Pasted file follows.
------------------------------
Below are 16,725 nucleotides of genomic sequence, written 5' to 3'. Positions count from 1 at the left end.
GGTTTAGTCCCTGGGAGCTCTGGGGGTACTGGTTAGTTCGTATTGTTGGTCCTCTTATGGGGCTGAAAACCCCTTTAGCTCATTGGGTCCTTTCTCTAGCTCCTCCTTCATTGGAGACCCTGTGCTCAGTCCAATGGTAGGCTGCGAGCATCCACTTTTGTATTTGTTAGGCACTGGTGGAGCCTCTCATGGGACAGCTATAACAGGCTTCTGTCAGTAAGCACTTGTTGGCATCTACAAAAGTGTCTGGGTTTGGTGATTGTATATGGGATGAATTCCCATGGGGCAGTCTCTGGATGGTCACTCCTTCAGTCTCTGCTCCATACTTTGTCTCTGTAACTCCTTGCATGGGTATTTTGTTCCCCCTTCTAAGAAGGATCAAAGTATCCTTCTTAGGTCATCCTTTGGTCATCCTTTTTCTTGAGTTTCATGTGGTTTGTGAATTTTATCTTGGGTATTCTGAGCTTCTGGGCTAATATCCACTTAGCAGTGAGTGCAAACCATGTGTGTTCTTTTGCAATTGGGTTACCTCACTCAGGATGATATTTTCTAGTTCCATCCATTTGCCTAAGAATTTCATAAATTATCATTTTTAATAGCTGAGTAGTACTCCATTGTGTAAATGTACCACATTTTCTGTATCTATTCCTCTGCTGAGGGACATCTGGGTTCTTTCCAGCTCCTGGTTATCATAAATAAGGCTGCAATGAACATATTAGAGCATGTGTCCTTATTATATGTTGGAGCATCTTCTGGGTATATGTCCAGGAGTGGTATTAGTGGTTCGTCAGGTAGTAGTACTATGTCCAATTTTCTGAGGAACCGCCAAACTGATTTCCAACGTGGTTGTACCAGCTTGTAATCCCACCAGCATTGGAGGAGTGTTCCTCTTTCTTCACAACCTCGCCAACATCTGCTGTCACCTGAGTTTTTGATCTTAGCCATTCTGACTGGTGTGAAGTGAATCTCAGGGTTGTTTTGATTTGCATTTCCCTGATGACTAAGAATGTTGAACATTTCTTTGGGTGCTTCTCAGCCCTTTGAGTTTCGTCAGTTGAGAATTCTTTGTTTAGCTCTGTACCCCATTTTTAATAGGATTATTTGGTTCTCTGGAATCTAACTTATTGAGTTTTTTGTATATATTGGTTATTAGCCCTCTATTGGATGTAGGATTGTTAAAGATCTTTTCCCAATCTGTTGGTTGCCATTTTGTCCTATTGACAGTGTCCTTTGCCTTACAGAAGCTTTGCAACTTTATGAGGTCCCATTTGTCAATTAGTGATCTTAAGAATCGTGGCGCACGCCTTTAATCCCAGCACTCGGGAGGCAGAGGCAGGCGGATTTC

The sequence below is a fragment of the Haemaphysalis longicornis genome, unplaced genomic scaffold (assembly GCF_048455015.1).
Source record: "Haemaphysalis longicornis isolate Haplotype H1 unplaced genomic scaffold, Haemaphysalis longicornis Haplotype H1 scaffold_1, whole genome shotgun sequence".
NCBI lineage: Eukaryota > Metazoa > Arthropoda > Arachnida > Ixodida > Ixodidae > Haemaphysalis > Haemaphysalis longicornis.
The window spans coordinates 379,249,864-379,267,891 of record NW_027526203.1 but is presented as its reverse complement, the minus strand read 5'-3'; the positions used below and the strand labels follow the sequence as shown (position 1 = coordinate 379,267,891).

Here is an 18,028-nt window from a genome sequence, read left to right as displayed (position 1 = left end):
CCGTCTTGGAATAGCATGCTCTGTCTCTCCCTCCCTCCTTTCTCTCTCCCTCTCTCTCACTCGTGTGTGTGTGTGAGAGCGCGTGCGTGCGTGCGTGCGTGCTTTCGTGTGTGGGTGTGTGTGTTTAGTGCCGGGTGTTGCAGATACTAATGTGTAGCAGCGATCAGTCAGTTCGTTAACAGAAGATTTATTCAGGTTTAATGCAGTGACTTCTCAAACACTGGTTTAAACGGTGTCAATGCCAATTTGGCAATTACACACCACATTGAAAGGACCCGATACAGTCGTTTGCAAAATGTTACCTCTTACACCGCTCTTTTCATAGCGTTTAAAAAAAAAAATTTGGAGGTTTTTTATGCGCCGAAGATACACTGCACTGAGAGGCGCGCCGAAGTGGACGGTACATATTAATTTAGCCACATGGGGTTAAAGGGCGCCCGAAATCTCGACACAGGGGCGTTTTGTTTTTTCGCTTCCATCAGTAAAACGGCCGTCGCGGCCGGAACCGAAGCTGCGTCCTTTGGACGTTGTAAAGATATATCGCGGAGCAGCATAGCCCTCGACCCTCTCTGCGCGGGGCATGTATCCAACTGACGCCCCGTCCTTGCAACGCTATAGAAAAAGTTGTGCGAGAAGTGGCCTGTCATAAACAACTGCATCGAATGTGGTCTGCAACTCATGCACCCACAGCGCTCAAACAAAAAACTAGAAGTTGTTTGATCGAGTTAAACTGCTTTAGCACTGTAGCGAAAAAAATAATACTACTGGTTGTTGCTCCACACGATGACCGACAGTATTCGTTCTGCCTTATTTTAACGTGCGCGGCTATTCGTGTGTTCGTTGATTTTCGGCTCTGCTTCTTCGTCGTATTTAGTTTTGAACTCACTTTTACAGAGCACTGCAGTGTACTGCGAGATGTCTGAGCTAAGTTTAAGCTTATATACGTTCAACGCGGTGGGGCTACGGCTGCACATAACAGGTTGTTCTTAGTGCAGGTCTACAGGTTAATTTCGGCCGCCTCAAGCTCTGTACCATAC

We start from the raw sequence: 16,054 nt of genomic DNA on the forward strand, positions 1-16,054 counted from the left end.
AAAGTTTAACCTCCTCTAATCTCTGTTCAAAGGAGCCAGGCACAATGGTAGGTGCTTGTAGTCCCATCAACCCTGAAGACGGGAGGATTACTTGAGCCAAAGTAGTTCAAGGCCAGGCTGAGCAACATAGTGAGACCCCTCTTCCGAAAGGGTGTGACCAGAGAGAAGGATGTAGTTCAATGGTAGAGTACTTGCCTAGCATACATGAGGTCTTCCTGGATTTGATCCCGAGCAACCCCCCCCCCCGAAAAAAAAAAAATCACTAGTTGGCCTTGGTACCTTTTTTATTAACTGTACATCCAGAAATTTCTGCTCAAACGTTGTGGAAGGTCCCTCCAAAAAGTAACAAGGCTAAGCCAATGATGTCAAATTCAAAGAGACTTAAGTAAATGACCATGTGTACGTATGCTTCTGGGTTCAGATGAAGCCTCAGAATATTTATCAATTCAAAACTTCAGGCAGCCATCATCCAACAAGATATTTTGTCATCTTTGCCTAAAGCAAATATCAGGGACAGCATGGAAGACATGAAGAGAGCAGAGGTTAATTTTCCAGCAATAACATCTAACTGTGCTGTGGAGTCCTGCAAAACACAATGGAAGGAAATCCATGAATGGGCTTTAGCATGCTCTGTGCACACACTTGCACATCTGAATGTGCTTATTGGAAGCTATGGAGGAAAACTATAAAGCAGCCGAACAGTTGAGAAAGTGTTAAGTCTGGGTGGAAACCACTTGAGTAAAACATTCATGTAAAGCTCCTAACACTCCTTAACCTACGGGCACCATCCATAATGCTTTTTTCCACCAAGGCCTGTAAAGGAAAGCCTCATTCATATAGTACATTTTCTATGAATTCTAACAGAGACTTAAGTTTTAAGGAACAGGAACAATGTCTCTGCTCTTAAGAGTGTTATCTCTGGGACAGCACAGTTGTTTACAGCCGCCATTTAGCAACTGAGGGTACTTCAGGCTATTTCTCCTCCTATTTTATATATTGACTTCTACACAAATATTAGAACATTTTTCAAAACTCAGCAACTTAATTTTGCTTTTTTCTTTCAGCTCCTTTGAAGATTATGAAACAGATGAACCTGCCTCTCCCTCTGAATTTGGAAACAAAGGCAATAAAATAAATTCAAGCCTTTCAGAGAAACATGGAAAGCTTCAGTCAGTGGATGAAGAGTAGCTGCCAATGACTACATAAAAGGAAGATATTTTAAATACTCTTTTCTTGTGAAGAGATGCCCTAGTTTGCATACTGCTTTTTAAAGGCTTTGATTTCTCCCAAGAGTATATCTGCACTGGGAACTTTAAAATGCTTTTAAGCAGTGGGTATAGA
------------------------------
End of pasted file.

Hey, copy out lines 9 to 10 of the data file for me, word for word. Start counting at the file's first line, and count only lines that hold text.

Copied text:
We start from the raw sequence: 16,054 nt of genomic DNA on the forward strand, positions 1-16,054 counted from the left end.
AAAGTTTAACCTCCTCTAATCTCTGTTCAAAGGAGCCAGGCACAATGGTAGGTGCTTGTAGTCCCATCAACCCTGAAGACGGGAGGATTACTTGAGCCAAAGTAGTTCAAGGCCAGGCTGAGCAACATAGTGAGACCCCTCTTCCGAAAGGGTGTGACCAGAGAGAAGGATGTAGTTCAATGGTAGAGTACTTGCCTAGCATACATGAGGTCTTCCTGGATTTGATCCCGAGCAACCCCCCCCCCCGAAAAAAAAAAAATCACTAGTTGGCCTTGGTACCTTTTTTATTAACTGTACATCCAGAAATTTCTGCTCAAACGTTGTGGAAGGTCCCTCCAAAAAGTAACAAGGCTAAGCCAATGATGTCAAATTCAAAGAGACTTAAGTAAATGACCATGTGTACGTATGCTTCTGGGTTCAGATGAAGCCTCAGAATATTTATCAATTCAAAACTTCAGGCAGCCATCATCCAACAAGATATTTTGTCATCTTTGCCTAAAGCAAATATCAGGGACAGCATGGAAGACATGAAGAGAGCAGAGGTTAATTTTCCAGCAATAACATCTAACTGTGCTGTGGAGTCCTGCAAAACACAATGGAAGGAAATCCATGAATGGGCTTTAGCATGCTCTGTGCACACACTTGCACATCTGAATGTGCTTATTGGAAGCTATGGAGGAAAACTATAAAGCAGCCGAACAGTTGAGAAAGTGTTAAGTCTGGGTGGAAACCACTTGAGTAAAACATTCATGTAAAGCTCCTAACACTCCTTAACCTACGGGCACCATCCATAATGCTTTTTTCCACCAAGGCCTGTAAAGGAAAGCCTCATTCATATAGTACATTTTCTATGAATTCTAACAGAGACTTAAGTTTTAAGGAACAGGAACAATGTCTCTGCTCTTAAGAGTGTTATCTCTGGGACAGCACAGTTGTTTACAGCCGCCATTTAGCAACTGAGGGTACTTCAGGCTATTTCTCCTCCTATTTTATATATTGACTTCTACACAAATATTAGAACATTTTTCAAAACTCAGCAACTTAATTTTGCTTTTTTCTTTCAGCTCCTTTGAAGATTATGAAACAGATGAACCTGCCTCTCCCTCTGAATTTGGAAACAAAGGCAATAAAATAAATTCAAGCCTTTCAGAGAAACATGGAAAGCTTCAGTCAGTGGATGAAGAGTAGCTGCCAATGACTACATAAAAGGAAGATATTTTAAATACTCTTTTCTTGTGAAGAGATGCCCTAGTTTGCATACTGCTTTTTAAAGGCTTTGATTTCTCCCAAGAGTATATCTGCACTGGGAACTTTAAAATGCTTTTAAGCAGTGGGTATAGA